Before we take leave of the point, one may be tempted to ask himself that since the statement does not contain self- incriminating information as counsel for the accused would like this court to believe, why then is Ninsiima running away from the same?
Because it incriminates him.
Counsel contended that the copy of the statement presented in court was a photocopy. That according to DWI, he never signed any statement that was underlined.
Our response is that a document does not become a photocopy because it is underlined. Fortunately, the said copy is on court’s record. We request for your lordship’s indulgence to look at this statement for you to determine whether it is a photocopy or not. We pray that you find counsel’s submission on this point baseless and accordingly dismiss it.
Counsel submitted that Ninsiima eventually signed the statement at Kira [police division] because he felt his life was in danger. All the excerpts cited by Counsel from the testimony of Ninsiima are just a narration of alleged events that took place before he recorded the statement, which of course is a concoction of Ninsiima. These never took place at all, be it at Kira or elsewhere.
We still maintain that at the time of signing the statement, there was no prevailing threat since Capt Kashakamba was not at Kira police as Ninsiima reveals. Counsel tried very hard to weave his way through a maze of lies and inconsistencies in Ninsiima’s testimony in order for him to make matters add up, but with no success.
For instance, counsel has not at all challenged the contradictions and inconsistencies pointed out by the prosecution. But he ended up bringing up more inconsistencies.
Whereas DWI told court earlier that he never read through his statement, he now turns round to say that when he was signing the statement, it was not underlined.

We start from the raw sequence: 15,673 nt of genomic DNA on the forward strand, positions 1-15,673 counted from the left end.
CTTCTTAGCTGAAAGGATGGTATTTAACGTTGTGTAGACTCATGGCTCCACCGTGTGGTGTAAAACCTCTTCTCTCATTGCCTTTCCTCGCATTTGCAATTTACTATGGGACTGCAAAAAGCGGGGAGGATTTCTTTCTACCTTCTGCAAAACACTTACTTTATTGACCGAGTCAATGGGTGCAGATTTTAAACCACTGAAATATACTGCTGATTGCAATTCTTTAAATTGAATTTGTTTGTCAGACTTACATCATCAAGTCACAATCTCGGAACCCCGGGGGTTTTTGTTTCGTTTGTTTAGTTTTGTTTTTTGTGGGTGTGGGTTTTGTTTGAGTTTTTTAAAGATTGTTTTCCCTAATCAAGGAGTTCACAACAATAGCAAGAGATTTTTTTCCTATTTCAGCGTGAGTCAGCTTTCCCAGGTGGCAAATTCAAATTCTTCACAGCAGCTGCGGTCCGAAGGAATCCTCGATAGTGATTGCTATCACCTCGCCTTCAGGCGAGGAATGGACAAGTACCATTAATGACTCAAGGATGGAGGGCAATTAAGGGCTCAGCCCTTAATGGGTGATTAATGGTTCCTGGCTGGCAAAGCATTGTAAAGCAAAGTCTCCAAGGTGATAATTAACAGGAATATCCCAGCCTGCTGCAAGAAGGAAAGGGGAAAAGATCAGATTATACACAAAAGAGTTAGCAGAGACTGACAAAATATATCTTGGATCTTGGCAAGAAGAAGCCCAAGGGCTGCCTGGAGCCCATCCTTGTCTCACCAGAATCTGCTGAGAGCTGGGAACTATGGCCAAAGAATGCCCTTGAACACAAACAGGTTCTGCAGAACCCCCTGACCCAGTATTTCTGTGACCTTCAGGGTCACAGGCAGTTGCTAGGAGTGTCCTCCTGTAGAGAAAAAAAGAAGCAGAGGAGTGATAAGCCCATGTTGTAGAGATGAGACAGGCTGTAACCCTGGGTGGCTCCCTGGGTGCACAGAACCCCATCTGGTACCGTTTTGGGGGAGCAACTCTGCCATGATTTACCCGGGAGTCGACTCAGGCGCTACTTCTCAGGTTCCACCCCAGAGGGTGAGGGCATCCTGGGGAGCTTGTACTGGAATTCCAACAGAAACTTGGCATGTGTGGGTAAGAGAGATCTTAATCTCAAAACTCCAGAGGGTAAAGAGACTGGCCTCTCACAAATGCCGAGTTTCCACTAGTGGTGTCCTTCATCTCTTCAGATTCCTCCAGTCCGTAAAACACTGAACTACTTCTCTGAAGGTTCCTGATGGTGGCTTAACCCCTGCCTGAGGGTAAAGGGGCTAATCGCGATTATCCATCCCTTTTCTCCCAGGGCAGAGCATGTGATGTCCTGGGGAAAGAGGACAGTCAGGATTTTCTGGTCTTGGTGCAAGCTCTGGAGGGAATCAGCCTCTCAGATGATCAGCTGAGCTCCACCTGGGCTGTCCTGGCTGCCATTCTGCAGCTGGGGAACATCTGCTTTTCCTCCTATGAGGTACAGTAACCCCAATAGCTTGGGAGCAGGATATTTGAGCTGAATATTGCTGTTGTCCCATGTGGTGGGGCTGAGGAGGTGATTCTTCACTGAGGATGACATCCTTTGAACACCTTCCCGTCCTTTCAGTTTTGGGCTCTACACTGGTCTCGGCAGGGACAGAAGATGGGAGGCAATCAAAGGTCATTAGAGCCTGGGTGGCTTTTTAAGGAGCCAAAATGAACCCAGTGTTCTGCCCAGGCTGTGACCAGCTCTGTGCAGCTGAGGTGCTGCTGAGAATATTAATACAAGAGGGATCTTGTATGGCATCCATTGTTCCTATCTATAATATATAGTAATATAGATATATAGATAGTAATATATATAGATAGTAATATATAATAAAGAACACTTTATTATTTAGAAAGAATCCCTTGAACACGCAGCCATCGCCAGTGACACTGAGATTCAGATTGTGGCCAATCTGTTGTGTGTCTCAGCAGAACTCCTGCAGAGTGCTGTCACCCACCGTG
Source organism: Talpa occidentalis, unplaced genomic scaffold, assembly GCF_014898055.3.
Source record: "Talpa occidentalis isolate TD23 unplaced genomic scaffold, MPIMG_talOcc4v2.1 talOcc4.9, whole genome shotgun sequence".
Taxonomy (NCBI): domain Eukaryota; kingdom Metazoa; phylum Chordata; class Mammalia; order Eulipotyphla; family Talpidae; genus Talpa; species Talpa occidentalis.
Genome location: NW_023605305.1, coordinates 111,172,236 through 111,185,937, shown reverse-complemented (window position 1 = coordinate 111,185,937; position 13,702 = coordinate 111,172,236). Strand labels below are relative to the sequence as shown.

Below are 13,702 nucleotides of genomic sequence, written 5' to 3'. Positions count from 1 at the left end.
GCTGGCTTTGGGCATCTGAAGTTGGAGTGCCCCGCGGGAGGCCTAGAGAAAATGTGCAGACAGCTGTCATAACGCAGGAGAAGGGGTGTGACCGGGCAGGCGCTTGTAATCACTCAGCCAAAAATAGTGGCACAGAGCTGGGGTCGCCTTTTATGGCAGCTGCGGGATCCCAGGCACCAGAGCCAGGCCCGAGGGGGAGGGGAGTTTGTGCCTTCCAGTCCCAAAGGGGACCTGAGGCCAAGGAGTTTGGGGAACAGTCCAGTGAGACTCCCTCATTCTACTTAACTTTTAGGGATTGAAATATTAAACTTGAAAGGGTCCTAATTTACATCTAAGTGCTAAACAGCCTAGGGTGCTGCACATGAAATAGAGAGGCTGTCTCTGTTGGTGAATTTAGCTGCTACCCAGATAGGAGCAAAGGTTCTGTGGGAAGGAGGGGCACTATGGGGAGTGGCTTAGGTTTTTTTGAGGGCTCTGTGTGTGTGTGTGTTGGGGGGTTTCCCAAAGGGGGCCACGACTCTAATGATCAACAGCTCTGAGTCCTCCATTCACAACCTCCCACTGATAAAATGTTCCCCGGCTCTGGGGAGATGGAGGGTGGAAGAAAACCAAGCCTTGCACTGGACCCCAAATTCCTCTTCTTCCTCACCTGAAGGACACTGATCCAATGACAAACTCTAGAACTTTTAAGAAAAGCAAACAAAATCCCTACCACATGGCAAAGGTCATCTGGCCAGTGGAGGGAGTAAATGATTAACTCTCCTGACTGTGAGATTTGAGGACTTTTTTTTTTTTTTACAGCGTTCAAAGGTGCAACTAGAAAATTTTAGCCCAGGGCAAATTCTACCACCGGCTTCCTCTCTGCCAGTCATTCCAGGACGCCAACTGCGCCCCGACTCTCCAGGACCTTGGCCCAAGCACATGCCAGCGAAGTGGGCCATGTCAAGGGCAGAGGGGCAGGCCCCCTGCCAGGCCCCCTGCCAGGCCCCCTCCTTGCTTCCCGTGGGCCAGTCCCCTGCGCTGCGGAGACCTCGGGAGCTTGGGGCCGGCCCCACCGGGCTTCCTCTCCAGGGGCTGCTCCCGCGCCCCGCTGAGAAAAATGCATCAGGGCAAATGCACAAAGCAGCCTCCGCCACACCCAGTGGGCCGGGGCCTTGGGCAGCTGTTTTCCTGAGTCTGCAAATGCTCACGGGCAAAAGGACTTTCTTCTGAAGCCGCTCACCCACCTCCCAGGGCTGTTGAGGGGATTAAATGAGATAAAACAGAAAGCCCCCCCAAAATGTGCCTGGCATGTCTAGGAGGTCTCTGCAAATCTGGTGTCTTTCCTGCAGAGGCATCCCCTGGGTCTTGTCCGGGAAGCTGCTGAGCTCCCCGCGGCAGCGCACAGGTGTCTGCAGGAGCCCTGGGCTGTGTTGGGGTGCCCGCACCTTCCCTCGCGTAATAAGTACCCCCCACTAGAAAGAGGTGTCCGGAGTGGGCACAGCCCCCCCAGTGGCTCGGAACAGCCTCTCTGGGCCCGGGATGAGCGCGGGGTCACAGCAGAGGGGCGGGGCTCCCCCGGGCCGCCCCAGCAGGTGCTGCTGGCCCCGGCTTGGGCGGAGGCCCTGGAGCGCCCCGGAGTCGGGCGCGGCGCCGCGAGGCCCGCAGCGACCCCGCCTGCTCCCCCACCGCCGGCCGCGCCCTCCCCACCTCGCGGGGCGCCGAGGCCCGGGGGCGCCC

What this shows you is that DWI in fact had the time to read through his statement since he knows English anyway. This also explains why his signature appears on each and every page of the statement.
Another contradiction is that DWI had told court that he signed because he feared Kashakamba and the snake, never mind that he never at any time saw any, he now turns around to tell court that he signed because of the gun. At first he says the gun was on his head, but later on changes to say that the gun was on his face.
The contradictions show you that there was no gun. DWI endeavors very hard to paint the picture of a gun, but his memory betrays him every time he mentions it, because he tries to imagine the position that would appear most horrible to court and ends up contradicting himself. My, lord, should you have reason to believe such a witness? Not at all.
Counsel also submitted that the burden in criminal matters lies on the prosecution. We have never at any one time submitted otherwise. What we still mention is that in a case like this, it is the accused alleging a fact and as such, he must prove it. This is the import of sections 102 and 103 of the Evidence Act.
What section 102 means is that the accused in this case is also required to prove that he was made to sign the statement under duress. This is because as prosecution, we presented the statement to court in evidence to prove that the accused confessed to participating in the crime.
It, therefore, means that if the accused does not come forward to prove that it was obtained under duress as he alleges, court would believe the prosecution. It is, therefore, not true for counsel to submit that DWI has no burden to prove torture. The only burden he does not have is to prove his innocence, which is at a later stage.
We, therefore ,submit that the accused has miserably failed to discharge this burden. Section 103 also requires the person alleging a certain fact to prove it. It is the accused alleging torture and it is him to prove it.
The accused, on the other hand, produced no witness or experts for this court to believe his word save for himself. The accused had his fellow accused whom he alleged he met at CPS and that they saw Kashakamba. But the accused brought none of those to prove that what he was telling court had some grain of truth, and he expects court to believe his story.
NO SINGLE SCAR
The accused claimed to have sustained injuries, but did not show this court even a single scar, and he expects this court to believe him, basing on counsel’s submission alone? Certainly not, court is all about evidence, but the accused has furnished none, and as such, we pray that your lordship disbelieves his story and find that his statement was voluntarily obtained.